Scritpture, Sacred Tradition, and the Magisterium

Personal Approbation Paper

 

In the life of the Catholic Church, God reveals Himself through sacred Scripture, sacred Tradition, and through the Magisterium.    My involvement in youth ministry has compelled me to help our youth to know how Jesus Christ reveals Himself through the eyes of the Church.  Over the years, I have realized that many Catholic teenagers today do not read the Bible as they should, and many do not understand the Sacred Traditions of our faith.   Our society today is entrenched in religious and ideological pluralism to such an extent that many misunderstand the Church’s authoritative role in preserving and defending the truths of the Christian faith.  Therefore, it is imperative as a Catholic involved in the lay apostolate to understand the connections between Scripture, Tradition, and the Magisterium.

 Scripture says that “God desires all men to be saved and to come to the knowledge of the truth” (Compendium 11).  For this reason, God gave us the Church to know His truths manifested through Scripture, Tradition, and the teaching authority of the Magisterium.   The task of giving an authentic interpretation of the deposit of faith, Scripture and Tradition, is entrusted to the Magisterium, which is the Pope and all the bishops in communion with him.  Our Catholic faith teaches that Scripture, Tradition, and the Magisterium are so closely united with each other that one cannot stand without the others  (Compendium 17).  The fact that the Catholic Church has endured for almost two-thousand years gives testimony to the integral relation between sacred scripture, sacred Tradition, and the Magisterium of the Church.  

Even though I had finished confirmation when I was thirteen years old, I still did not have a clear understanding or appreciation of sacred scripture, sacred Tradition, and the Church’s teaching authority in the Magisterium.  I never even heard of the word ‘Magisterium’ until I graduated from college.  It was never mentioned at home, and none of my Catholic friends mentioned it either.  It was not until one of my own friends from our retreat apostolate had left the Catholic Church because of his evangelical girlfriend.   At the time, she asked us questions that neither my friend nor I were able to adequately answer.   The experience left a mark on my conscience about the need to better understand my own Catholic faith.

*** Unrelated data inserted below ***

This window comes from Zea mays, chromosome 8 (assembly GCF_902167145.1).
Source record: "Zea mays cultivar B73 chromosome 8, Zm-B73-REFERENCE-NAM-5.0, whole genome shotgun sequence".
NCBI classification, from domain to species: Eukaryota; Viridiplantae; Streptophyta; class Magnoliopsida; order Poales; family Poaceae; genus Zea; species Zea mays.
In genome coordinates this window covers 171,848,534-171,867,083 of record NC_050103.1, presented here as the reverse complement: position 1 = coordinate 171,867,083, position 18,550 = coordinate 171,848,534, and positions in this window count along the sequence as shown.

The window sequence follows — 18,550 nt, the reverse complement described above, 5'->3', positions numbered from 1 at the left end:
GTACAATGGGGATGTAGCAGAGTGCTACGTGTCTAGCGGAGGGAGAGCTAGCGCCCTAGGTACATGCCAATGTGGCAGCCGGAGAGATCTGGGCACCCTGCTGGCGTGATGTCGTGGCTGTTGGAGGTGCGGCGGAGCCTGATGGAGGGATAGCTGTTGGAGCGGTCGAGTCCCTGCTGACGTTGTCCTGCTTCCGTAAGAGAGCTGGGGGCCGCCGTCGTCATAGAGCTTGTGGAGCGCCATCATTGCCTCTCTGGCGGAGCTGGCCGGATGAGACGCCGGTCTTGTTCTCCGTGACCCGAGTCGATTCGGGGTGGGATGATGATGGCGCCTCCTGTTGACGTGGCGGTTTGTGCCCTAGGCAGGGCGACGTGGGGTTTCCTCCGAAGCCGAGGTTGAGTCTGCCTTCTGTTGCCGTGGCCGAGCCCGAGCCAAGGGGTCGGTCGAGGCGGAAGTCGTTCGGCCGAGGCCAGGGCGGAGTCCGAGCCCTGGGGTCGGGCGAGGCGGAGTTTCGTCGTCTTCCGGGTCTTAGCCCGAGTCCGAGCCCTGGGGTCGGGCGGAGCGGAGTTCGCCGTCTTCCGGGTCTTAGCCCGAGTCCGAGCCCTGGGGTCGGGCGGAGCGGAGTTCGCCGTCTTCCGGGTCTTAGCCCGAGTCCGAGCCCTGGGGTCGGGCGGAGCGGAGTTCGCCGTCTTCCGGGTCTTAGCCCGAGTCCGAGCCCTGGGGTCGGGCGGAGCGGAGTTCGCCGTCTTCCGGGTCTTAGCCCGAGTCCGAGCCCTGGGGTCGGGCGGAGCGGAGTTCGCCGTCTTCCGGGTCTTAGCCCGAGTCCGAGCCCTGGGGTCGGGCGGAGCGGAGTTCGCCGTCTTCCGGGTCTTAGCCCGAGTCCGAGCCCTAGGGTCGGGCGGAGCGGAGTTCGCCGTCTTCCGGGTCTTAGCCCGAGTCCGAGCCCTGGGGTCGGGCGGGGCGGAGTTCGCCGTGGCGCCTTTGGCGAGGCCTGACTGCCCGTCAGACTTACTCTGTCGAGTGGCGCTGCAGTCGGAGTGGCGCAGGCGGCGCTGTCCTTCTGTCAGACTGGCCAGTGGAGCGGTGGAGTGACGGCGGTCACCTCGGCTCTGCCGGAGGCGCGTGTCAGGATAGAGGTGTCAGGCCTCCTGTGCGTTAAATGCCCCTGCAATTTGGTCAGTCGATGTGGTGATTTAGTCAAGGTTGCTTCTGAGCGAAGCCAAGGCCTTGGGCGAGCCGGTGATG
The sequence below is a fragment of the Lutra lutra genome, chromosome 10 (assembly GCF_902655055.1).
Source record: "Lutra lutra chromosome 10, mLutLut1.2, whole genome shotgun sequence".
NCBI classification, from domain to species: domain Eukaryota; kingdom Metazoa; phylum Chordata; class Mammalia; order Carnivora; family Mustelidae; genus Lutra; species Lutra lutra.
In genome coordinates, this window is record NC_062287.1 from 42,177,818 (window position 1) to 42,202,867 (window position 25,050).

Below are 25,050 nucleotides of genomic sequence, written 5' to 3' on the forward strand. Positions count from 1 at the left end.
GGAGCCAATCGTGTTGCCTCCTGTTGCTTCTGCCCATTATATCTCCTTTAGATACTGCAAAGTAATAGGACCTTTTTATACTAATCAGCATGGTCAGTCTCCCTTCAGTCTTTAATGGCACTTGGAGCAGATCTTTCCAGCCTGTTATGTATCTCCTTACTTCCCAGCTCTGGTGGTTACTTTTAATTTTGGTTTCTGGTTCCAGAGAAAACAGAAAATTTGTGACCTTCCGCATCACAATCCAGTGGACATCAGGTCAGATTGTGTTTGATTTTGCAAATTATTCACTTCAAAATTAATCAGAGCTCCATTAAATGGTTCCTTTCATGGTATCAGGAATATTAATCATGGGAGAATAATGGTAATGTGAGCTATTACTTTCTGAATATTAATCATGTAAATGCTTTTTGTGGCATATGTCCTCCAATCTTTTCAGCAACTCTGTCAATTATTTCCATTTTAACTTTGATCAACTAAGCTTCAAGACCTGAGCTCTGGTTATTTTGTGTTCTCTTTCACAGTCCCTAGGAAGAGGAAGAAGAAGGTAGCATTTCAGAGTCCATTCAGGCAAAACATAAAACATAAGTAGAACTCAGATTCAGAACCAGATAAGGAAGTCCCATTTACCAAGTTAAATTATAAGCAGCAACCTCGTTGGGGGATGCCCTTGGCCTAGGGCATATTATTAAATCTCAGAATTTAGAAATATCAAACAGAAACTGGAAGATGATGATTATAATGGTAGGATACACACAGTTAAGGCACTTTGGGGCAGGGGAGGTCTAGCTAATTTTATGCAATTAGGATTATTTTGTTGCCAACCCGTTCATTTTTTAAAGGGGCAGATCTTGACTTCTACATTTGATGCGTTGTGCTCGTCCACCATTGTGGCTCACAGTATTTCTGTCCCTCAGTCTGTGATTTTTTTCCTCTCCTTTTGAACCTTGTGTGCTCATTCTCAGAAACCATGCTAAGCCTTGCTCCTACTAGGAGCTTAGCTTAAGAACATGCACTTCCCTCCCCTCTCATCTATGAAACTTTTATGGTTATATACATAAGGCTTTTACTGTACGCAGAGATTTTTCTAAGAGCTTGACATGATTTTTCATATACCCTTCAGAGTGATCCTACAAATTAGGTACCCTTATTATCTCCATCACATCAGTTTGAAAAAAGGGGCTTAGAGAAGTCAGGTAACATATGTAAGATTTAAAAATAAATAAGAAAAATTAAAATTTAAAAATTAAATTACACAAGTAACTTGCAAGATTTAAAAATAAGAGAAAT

Over time, my understanding of the relationship between Scripture, sacred Tradition, and the Magisterium had developed.   Eventually, I came to understand the importance of this relationship when I realized the dilemma regarding authority in interpreting scripture and various teachings of faith.  I discovered I could rely on a teaching authority that has been tested by time, and one that closely resembles the faith of the apostles and the early Church.  This is the living teaching office of the Magisterium, which has the authority to interpret our ‘deposit of faith’.  Many people misunderstand or disagree with the Catholic Church’s claim to have the power and authority to bind teaching as infallible, which is an apostolic Tradition.  Most of the youth in my retreat apostolate are not familiar with this concept of the Magisterium.  However, I have touched on this matter by challenging their understanding of how we determine truth in different matters.  For example, “What is the pillar and foundation of Truth? Is it the Bible or the Church?  What does the Bible say on this matter?  The Bible says “the church is the pillar and foundation of truth” (1 Tim 3:15). 

Catholics in general need to know the importance of Scripture, sacred Tradition, and the Magisterium of our Church.  Doing so will give them clarity and appreciation of their Catholic faith. 

 

References

Compendium to the Catechism of the Catholic Church, Part 1, Chapter 2, “Why and in what way is divine revelation transmitted?”, par. 11.
Compendium to the Catechism of the Catholic Church, Part 1, Chapter 2, “What is the relationship between Scripture, Tradition, and the Magisterium?”, par. 17.

Edited 12.30.08